The Definitive Angle is PRO’s analysis of the week’s Video Review use in MLS.
Week 29 overview
There were five Video Reviews during Week 29.
ATX vs RSL: Review for penalty kick (holding) – given
What Happened: A penalty kick was awarded by the referee for a foul challenge by Erik Holt (RSL) on Moussa Djitté (ATX), who had gone down under pressure from behind by Holt as he moved into and through the penalty area towards goal, along and just inside the goal line. The referee perceived there to be a touch from behind by Holt on the lower leg of Djitté, which is what he penalized. This was communicated by the referee to the VAR.
The VAR saw that no such touch had occurred, and there was no lower body contact between the players; therefore, he recommended a Video Review. On seeing the footage for himself at the RRA and confirming there was no lower body contact, the referee overturned his original penalty call and replaced it with a drop ball to the goalkeeper David Ochoa (RSL), as per the Laws of the Game.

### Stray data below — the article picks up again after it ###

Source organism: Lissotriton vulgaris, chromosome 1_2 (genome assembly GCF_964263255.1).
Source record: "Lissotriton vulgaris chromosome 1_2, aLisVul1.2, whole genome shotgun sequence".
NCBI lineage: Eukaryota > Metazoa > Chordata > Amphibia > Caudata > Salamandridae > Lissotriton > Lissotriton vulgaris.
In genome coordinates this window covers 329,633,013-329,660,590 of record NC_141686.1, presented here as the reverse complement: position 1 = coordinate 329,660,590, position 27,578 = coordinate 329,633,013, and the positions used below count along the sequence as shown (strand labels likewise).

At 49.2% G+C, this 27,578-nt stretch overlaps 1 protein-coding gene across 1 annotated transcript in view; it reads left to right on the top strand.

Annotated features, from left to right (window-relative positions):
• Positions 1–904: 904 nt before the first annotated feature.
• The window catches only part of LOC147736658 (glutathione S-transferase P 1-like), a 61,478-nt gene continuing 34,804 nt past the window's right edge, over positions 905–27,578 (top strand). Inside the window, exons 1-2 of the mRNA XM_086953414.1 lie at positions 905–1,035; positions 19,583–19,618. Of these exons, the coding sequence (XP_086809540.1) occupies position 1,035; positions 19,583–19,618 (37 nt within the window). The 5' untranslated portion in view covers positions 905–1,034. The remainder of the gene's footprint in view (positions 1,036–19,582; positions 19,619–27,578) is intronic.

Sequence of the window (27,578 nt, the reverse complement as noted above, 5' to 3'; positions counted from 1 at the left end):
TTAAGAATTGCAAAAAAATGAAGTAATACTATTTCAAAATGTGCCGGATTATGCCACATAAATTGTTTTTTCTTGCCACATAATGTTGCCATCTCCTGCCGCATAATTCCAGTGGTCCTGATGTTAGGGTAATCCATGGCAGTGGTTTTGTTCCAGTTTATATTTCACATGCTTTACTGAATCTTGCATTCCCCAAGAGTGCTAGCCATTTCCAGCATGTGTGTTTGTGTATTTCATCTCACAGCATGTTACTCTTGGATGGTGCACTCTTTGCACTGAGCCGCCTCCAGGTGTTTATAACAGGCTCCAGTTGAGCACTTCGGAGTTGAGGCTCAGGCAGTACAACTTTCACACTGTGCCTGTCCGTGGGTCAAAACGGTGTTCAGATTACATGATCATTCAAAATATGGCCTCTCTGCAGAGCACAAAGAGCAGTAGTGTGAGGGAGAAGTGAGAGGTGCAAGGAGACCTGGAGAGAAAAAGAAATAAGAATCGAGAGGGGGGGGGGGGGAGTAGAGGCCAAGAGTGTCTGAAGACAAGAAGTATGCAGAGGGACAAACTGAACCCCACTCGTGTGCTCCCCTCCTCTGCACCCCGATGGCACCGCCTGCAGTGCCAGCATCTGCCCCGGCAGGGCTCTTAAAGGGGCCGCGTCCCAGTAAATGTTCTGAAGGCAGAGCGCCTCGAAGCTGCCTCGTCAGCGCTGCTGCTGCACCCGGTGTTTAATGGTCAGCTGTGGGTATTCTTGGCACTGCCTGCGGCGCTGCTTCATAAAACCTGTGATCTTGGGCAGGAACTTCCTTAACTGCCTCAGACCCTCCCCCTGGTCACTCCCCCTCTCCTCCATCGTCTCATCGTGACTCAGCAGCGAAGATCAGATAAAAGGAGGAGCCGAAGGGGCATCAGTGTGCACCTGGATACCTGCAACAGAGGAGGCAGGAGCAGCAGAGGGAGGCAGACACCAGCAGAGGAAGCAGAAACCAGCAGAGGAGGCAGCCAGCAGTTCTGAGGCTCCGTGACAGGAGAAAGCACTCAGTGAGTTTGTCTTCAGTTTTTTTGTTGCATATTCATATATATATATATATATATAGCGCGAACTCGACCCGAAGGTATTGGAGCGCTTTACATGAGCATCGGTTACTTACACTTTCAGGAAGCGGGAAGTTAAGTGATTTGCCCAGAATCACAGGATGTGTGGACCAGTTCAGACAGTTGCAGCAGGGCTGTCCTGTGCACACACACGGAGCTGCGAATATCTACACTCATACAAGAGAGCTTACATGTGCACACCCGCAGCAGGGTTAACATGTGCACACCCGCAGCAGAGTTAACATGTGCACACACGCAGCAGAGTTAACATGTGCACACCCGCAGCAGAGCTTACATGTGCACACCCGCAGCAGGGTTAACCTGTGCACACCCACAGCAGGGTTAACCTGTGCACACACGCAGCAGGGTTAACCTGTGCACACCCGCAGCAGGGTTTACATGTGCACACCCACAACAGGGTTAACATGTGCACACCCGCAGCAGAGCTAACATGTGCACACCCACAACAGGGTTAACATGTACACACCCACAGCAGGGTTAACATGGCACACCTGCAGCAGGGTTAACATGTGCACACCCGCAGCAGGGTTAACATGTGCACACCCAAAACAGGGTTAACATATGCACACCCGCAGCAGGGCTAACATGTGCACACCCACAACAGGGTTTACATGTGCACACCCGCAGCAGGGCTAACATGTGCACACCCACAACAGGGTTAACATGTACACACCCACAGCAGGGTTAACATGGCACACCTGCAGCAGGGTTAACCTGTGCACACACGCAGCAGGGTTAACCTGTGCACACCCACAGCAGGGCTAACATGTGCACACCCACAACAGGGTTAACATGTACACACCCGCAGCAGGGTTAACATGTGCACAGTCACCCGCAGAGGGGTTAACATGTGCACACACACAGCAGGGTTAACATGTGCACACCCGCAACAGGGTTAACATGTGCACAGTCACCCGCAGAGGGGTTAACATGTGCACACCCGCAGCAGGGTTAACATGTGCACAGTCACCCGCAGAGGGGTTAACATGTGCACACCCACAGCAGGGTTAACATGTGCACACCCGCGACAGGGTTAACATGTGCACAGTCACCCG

On-field decision: Penalty kick.
Type of review: No penalty – drop ball.
Final decision after review: Drop ball.
Length of review: 2:05.
PRO’s Opinion: This was a good use of the Video Review system to overturn a clear and obvious on-field error. As a footnote, there was some contact between the players, as Holt placed a hand on Djitté’s arm before the Austin FC player went down. However, this was not what was penalized by the referee in the first instance, and this contact was not impactful enough to justify the award of a penalty kick because Holt released the touch without pulling Djitté.
DAL vs MIN: Review for goal (foul in APP) – not given
What Happened: With the score at 0-0, a goal was scored by Ryan Hollingshead (DAL) and awarded by the on-field match officials. The VAR saw that the ball had made contact with the underside of Hollingshead’s left elbow after being driven at him from short distance by Michael Boxall’s (MIN) attempted clearance.
On-field decision: Goal.
Type of review: No goal – handball.
Final decision after review: Handball.
Length of review: 2:02.